The Magazine

Why Truman Dropped the Bomb

From the August 8, 2005 issue: Sixty years after Hiroshima, we now have the secret intercepts that shaped his decision.

Aug 8, 2005, Vol. 10, No. 44 • By RICHARD B. FRANK
Widget tooltip
Single Page Print Larger Text Smaller Text Alerts

All of this effort and expertise would be squandered if the raw intercepts were not properly translated and analyzed and their disclosures distributed to those who needed to know. This is where Pearl Harbor played a role. In the aftermath of that disastrous surprise attack, Secretary of War Henry Stimson recognized that the fruits of radio intelligence were not being properly exploited. He set Alfred McCormack, a top-drawer lawyer with experience in handling complex cases, to the task of formulating a way to manage the distribution of information from Ultra. The system McCormack devised called for funneling all radio intelligence to a handful of extremely bright individuals who would evaluate the flood of messages, correlate them with all other sources, and then write daily summaries for policymakers.

By mid-1942, McCormack's scheme had evolved into a daily ritual that continued to the end of the war--and is in essence the system still in effect today. Every day, analysts prepared three mimeographed newsletters. Official couriers toting locked pouches delivered one copy of each summary to a tiny list of authorized recipients around the Washington area. (They also retrieved the previous day's distribution, which was then destroyed except for a file copy.) Two copies of each summary went to the White House, for the president and his chief of staff. Other copies went to a very select group of officers and civilian officials in the War and Navy Departments, the British Staff Mission, and the State Department. What is almost as interesting is the list of those not entitled to these top-level summaries: the vice president, any cabinet official outside the select few in the War, Navy, and State Departments, anyone in the Office of Strategic Services or the Federal Bureau of Investigation, or anyone in the Manhattan Project building the atomic bomb, from Major General Leslie Groves on down.

The three daily summaries were called the "Magic" Diplomatic Summary, the "Magic" Far East Summary, and the European Summary. ("Magic" was a code word coined by the U.S. Army's chief signal officer, who called his code breakers "magicians" and their product "Magic." The term "Ultra" came from the British and has generally prevailed as the preferred term among historians, but in 1945 "Magic" remained the American designation for radio intelligence, particularly that concerning the Japanese.) The "Magic" Diplomatic Summary covered intercepts from foreign diplomats all over the world. The "Magic" Far East Summary presented information on Japan's military, naval, and air situation. The European Summary paralleled the Far East summary in coverage and need not detain us. Each summary read like a newsmagazine. There were headlines and brief articles usually containing extended quotations from intercepts and commentary. The commentary was critical: Since no recipient retained any back issues, it was up to the editors to explain how each day's developments fitted into the broader picture.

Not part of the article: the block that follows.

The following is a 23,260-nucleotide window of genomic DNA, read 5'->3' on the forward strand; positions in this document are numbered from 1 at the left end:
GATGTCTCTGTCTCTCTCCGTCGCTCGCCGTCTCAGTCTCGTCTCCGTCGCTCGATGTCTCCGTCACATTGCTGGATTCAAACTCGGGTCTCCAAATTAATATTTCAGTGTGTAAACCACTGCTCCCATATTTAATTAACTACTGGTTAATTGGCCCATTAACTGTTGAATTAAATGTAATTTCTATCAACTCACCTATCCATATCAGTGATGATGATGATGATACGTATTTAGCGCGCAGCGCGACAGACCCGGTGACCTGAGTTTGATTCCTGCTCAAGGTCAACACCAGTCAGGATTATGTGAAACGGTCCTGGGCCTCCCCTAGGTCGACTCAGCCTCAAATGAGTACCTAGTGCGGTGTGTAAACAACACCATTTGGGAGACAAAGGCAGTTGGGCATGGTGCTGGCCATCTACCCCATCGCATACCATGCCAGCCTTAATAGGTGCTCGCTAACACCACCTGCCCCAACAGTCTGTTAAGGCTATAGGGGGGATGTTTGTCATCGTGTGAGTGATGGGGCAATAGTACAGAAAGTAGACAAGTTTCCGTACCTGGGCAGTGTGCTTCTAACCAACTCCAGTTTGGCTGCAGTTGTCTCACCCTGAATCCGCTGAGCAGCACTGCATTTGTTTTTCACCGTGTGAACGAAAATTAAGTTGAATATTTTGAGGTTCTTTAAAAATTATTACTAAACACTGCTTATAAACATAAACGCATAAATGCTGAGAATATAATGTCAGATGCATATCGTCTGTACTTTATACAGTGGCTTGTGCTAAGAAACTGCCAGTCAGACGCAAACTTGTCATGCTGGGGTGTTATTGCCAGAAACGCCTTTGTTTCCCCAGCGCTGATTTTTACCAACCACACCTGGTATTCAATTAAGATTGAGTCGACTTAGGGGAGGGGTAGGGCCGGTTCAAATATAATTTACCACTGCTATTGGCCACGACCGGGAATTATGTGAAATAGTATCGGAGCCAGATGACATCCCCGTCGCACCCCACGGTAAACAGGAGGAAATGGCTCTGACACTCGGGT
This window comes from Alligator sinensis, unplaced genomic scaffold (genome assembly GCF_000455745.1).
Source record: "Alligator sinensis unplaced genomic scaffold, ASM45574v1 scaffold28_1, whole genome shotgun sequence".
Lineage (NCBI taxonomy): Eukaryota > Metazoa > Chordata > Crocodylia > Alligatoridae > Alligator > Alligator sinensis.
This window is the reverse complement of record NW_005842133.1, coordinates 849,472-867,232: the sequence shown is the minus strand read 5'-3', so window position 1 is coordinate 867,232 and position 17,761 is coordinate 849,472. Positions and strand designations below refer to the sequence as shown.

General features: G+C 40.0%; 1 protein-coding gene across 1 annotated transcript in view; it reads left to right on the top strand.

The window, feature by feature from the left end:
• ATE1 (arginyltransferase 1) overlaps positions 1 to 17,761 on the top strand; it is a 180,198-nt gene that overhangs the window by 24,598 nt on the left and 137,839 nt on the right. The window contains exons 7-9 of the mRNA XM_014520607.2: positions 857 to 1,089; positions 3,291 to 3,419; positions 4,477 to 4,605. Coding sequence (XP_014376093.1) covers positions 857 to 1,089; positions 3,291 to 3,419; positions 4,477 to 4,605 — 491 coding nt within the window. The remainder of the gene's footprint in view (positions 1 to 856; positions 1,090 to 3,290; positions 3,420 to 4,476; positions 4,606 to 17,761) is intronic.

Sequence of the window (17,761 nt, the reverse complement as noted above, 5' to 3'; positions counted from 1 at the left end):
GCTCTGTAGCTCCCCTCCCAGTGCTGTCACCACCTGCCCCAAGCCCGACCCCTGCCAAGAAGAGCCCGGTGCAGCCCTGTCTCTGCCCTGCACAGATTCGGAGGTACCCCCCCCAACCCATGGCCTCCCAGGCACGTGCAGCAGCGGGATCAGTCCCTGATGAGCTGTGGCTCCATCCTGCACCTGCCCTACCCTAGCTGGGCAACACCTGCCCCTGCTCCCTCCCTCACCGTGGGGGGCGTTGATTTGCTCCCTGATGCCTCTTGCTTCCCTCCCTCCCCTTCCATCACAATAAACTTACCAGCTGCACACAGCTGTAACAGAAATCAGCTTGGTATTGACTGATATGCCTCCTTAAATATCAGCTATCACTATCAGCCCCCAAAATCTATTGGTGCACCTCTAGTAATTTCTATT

When a complete set of the "Magic" Diplomatic Summary for the war years was first made public in 1978, the text contained a large number of redacted (literally whited out) passages. The critics reasonably asked whether the blanks concealed devastating revelations. Release of a nonredacted complete set in 1995 disclosed that the redacted areas had indeed contained a devastating revelation--but not about the use of the atomic bombs. Instead, the redacted areas concealed the embarrassing fact that Allied radio intelligence was reading the codes not just of the Axis powers, but also of some 30 other governments, including allies like France.

The diplomatic intercepts included, for example, those of neutral diplomats or attachés stationed in Japan. Critics highlighted a few nuggets from this trove in the 1978 releases, but with the complete release, we learned that there were only 3 or 4 messages suggesting the possibility of a compromise peace, while no fewer than 13 affirmed that Japan fully intended to fight to the bitter end. Another page in the critics' canon emphasized a squad of Japanese diplomats in Europe, from Sweden to the Vatican, who attempted to become peace entrepreneurs in their contacts with American officials. As the editors of the "Magic" Diplomatic Summary correctly made clear to American policymakers during the war, however, not a single one of these men (save one we will address shortly) possessed actual authority to act for the Japanese government.